Yannick Bolloré: Havas has weathered the storm”

In an interview with Les Echos, Havas CEO Yannick Bolloré describes the challenges facing his group. He explains why he has no fear of self-cannibalization in the media buying arena and lays out the synergies with Vivendi, whose Supervisory Board he chairs.

Source: Les Echos

“The advertising world is under challenge, and we need to find the right stories to reach out and touch people.”

You were appointed as CEO of Havas in 2013: what would you say you have learned?

To set the context at that time, three weeks after I took over as CEO of Havas, plans were announced for a merger between Publicis and Omnicom. Size seemed to be the absolute priority; you had to be the biggest communications group possible. Havas weighed in at a mere €1.5 billion and we were being pushed towards selling. That was not what I had in mind. I decided instead that we should integrate our brands and businesses, something no one was doing back then, and put digital at the very heart of our strategy while others were isolating it in a separate division. The results have been most satisfactory: we now have 20,000 people on our strength compared to 15,000 back then. The other major step over the period was joining Vivendi in 2017. With fresh competition emerging on two fronts, from the tech giants and from the major consulting groups, we concluded that we had two issues to contend with. The first of these was size, not in terms of advertising itself but relative to US platforms like Google and Facebook, and to their Chinese counterparts such as Tencent, Alibaba or Baidu. The second issue was content, which is now key to any communications strategy.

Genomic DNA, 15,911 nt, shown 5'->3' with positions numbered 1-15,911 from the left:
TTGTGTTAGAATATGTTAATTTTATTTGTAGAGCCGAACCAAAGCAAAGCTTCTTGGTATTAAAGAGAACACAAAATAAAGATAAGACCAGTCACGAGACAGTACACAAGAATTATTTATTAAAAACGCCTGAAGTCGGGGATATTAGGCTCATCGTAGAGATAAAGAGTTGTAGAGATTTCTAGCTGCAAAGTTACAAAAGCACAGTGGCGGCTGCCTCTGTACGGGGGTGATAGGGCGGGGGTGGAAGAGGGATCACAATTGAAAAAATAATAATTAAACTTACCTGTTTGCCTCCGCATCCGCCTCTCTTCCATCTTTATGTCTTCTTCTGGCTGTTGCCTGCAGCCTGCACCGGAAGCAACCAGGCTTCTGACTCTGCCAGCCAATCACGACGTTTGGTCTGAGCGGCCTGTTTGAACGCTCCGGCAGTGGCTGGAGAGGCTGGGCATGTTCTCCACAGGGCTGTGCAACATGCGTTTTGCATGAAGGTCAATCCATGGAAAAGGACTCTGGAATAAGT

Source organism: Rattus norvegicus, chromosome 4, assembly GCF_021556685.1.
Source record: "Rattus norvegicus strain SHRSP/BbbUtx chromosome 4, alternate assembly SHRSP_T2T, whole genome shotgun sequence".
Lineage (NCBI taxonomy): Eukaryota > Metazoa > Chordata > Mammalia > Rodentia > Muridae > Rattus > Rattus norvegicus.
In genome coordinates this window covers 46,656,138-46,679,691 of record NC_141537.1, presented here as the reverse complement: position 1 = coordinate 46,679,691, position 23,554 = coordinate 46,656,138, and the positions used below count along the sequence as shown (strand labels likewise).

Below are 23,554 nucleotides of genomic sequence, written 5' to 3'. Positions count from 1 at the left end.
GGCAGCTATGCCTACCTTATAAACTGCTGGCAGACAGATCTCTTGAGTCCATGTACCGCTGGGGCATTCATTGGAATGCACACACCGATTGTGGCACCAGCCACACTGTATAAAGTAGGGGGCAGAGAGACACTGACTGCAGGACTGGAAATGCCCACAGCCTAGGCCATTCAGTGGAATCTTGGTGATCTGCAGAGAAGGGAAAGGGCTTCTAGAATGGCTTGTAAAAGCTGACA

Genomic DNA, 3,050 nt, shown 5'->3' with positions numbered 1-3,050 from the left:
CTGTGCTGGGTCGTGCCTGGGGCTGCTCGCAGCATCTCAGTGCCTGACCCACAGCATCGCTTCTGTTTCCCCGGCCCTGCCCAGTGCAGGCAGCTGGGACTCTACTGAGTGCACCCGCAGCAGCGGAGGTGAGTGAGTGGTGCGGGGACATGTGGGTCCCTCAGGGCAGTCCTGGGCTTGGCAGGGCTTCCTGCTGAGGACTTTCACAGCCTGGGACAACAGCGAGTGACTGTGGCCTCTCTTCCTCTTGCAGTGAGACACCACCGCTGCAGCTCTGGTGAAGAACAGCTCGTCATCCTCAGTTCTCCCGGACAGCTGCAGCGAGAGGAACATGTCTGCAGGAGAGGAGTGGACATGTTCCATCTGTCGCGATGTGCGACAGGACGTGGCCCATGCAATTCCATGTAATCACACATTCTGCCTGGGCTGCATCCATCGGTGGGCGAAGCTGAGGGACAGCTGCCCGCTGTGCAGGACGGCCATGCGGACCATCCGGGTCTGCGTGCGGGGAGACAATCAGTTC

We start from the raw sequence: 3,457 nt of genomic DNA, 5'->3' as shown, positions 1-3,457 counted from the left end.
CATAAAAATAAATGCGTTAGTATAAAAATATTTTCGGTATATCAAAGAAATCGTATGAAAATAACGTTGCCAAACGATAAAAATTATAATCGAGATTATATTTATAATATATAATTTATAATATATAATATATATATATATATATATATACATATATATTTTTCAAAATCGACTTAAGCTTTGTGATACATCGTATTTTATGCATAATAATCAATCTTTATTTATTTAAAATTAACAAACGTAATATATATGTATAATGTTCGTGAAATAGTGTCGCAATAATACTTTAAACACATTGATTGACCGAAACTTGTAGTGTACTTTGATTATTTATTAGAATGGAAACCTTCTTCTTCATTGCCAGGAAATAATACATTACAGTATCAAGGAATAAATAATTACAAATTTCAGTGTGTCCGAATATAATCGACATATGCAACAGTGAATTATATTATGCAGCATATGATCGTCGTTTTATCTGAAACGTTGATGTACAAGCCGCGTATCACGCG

What do you gain from having the support of Vivendi?

Becoming part of this major group has given us greater influence and negotiating power with the platforms, for one thing. Having Universal Music behind you puts you in a much stronger position when you are talking to YouTube. Or Gameloft, when talking video games with Apple, for example. And in a saturated media landscape, having access to the Vivendi ecosystem content enables us to craft standout messages for our clients. The advertising world is under challenge, and we need to find the right stories to reach out and touch people.

What concrete synergies exist between Vivendi and Havas?

The benefits flow both ways. Havas brings to Vivendi its knowledge of consumers and its expertise in data analysis.  Working with the other Vivendi entities, we design original communications strategies. For the city of Dubai, for example, we developed an approach using the city as the backdrop for the video clip of ‘Thunder’, a track by Universal Music band Imagine Dragons. For Carrefour, we staged a music festival in Spain. We worked with Gameloft from the early design stages of the Asphalt game on placing messages from a mobile operator. And this is just the beginning.

Is the low point of 2017 now behind you?

2017 was a turning point for Havas. Advertisers cut back their communications spending. Leading groups began in-housing their communications, and the big consultancies emerged as competitors. We had to drop our prices, boost our productivity and speed up the pace of digitalization. Results improved with every quarter, culminating in reported organic growth of 4.8% in the final quarter. The hardest part is now behind us. We have weathered the storm and can advance with confidence into 2019. Our strategy is founded on four competitive advantages: the Havas Village model, still unrivalled, that brings all our teams together under a single roof and makes us more agile and better equipped to serve our clients; our talent recruitment and retention programs; the support we have enjoyed from Vivendi over the past eighteen months and, lastly, our expertise in “meaningfulness”, the ability to give meaning to the brands we work with, helping them to offer consumers something more than just a product.